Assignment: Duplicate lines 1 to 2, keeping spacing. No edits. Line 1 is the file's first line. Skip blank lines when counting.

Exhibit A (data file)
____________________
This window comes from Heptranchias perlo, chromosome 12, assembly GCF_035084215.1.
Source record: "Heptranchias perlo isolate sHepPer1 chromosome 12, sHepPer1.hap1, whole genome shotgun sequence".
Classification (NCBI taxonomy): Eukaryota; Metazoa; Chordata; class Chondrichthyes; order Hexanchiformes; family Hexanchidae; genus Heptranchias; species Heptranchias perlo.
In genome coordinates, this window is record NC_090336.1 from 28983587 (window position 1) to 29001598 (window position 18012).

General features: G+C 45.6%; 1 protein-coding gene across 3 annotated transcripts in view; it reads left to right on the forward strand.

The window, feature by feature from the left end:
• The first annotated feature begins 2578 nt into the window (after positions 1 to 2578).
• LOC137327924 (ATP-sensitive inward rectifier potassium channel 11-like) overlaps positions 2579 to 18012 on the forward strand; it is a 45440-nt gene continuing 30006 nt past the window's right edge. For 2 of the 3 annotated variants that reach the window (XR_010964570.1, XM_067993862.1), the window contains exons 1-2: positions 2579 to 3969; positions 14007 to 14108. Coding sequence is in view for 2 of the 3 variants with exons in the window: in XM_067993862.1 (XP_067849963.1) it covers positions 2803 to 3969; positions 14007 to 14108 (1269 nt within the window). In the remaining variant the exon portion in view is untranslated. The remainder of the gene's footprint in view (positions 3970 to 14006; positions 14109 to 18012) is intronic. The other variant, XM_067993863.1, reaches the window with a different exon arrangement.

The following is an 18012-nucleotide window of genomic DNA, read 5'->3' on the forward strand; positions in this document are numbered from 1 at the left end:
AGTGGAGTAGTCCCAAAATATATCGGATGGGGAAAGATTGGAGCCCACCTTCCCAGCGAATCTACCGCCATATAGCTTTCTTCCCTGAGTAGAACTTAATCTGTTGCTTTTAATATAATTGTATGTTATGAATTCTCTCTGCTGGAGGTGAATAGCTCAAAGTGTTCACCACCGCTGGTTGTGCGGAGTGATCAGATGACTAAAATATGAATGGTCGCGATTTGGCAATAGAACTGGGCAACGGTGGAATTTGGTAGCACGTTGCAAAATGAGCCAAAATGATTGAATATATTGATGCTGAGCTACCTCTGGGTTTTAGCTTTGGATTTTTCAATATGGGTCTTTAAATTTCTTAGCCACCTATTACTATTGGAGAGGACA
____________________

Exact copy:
This window comes from Heptranchias perlo, chromosome 12, assembly GCF_035084215.1.
Source record: "Heptranchias perlo isolate sHepPer1 chromosome 12, sHepPer1.hap1, whole genome shotgun sequence".